11 Hearing (cont) Humans can hear frequencies from 20Hz to 15kHz less accurate distinguishing high frequencies than low.Auditory system filters soundscan attend to sounds over background noise.for example, the cocktail party phenomenon.
12 Touch Provides important feedback about environment. May be key sense for someone who is visually impaired.Stimulus received via receptors in the skin:thermoreceptors – heat and coldnociceptors – painmechanoreceptors – pressure (some instant, some continuous)Some areas more sensitive than others e.g. fingers.Kinethesis - awareness of body positionaffects comfort and performance.
13 MovementTime taken to respond to stimulus: reaction time + movement timeMovement time dependent on age, fitness etc.Reaction time - dependent on stimulus type:visual ~ 200msauditory ~ 150 mspain ~ 700msIncreasing reaction time decreases accuracy in the unskilled operator but not in the skilled operator.
14 Movement (cont)Fitts' Law describes the time taken to hit a screen target:Mt = a + b log2(D/S + 1)where: a and b are empirically determined constantsMt is movement timeD is DistanceS is Size of targettargets as large as possible distances as small as possible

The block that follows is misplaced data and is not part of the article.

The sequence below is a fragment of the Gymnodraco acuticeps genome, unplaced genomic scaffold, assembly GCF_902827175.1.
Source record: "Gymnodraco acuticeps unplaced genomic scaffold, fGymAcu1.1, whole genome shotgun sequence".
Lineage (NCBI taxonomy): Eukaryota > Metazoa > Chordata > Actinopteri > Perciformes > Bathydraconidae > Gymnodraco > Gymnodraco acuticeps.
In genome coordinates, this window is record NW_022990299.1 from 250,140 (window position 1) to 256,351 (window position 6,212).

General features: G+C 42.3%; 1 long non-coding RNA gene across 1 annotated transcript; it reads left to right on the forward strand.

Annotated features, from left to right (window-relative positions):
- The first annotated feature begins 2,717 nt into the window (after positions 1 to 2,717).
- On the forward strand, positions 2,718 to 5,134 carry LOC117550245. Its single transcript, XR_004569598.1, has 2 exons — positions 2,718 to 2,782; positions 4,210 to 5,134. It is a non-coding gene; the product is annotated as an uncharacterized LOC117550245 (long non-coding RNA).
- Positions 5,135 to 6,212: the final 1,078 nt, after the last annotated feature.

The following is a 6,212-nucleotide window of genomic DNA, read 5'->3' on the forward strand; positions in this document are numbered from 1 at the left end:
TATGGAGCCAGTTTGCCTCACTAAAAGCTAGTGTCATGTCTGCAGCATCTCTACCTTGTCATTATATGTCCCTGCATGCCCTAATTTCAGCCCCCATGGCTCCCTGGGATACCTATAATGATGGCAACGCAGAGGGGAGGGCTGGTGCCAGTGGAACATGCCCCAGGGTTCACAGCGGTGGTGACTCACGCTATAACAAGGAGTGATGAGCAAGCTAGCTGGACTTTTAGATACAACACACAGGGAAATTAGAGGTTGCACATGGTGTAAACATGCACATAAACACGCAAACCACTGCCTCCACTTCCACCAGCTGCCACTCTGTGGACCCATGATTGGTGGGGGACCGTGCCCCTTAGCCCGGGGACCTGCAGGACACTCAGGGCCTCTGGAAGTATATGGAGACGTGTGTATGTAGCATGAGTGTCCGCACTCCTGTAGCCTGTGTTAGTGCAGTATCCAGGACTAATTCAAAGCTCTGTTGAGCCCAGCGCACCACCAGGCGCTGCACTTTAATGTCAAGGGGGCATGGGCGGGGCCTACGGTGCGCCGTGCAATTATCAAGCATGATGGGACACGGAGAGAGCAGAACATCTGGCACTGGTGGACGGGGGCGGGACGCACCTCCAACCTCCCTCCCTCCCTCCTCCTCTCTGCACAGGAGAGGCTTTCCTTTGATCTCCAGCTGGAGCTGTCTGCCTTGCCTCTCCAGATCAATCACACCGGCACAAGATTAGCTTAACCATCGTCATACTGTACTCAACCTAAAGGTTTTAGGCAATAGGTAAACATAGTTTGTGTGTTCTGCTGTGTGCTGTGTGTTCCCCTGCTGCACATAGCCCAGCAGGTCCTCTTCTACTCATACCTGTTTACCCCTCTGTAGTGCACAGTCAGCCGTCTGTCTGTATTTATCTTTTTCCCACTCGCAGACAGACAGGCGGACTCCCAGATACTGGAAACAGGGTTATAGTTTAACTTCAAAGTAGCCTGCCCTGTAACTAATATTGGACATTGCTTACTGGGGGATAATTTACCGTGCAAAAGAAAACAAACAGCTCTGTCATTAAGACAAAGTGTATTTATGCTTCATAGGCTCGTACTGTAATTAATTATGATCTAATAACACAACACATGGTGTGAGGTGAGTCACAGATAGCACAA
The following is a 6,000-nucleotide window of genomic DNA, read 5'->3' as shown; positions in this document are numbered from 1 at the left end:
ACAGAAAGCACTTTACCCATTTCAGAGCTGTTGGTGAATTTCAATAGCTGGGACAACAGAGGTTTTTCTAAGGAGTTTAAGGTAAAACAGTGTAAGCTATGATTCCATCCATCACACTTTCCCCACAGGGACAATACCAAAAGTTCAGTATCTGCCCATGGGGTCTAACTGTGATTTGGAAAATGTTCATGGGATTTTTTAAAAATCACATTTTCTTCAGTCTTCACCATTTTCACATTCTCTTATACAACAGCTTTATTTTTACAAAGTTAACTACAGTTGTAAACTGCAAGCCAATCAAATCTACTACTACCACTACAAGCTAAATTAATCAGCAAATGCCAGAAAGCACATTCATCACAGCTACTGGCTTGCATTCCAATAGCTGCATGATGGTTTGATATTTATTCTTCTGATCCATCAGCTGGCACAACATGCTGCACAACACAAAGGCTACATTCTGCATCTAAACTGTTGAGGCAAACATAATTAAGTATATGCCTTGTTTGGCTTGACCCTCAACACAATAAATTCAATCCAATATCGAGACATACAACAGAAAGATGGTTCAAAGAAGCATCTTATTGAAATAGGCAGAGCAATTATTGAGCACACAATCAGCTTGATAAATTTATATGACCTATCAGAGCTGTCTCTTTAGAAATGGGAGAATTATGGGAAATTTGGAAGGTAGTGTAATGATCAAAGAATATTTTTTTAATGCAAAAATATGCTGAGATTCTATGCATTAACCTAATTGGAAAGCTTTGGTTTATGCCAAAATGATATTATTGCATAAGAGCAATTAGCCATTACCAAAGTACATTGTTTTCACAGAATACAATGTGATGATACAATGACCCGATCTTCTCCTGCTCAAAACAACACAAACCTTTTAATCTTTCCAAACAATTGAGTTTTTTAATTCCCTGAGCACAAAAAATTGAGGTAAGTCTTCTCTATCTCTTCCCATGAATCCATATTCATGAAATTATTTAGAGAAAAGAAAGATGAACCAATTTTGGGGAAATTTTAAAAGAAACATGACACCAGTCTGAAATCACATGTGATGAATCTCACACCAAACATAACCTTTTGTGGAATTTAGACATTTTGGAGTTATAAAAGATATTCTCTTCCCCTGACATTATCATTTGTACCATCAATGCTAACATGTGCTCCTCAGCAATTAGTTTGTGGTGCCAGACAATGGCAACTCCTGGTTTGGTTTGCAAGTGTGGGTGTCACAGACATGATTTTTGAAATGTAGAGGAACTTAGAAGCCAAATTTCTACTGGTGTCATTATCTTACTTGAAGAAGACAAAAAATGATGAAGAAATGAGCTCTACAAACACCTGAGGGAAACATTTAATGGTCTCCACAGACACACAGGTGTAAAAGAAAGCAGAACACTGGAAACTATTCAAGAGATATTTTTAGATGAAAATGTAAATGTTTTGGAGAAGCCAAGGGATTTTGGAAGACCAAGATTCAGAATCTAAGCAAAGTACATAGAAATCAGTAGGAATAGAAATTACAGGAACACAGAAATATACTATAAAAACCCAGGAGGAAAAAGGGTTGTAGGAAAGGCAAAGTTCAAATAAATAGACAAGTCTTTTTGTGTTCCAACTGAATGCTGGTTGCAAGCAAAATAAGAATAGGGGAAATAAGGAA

15 Memory There are three types of memory function: Sensory memories Short-term memory or working memoryLong-term memorySelection of stimuli governed by level of arousal.AttentionRehearsal
16 sensory memory Buffers for stimuli received through senses Examples iconic memory: visual stimuliechoic memory: aural stimulihaptic memory: tactile stimuliExamples“sparkler” trailstereo soundContinuously overwritten
19 Long-term memory (LTM) Repository for all our knowledgeslow access ~ 1/10 secondslow decay, if anyhuge or unlimited capacityTwo typesepisodic – serial memory of eventssemantic – structured memory of facts,concepts, skillssemantic LTM derived from episodic LTM
20 Long-term memory (cont.) Semantic memory structureprovides access to informationrepresents relationships between bits of informationsupports inferenceModel: semantic networkinheritance – child nodes inherit properties of parent nodesrelationships between bits of information explicitsupports inference through inheritance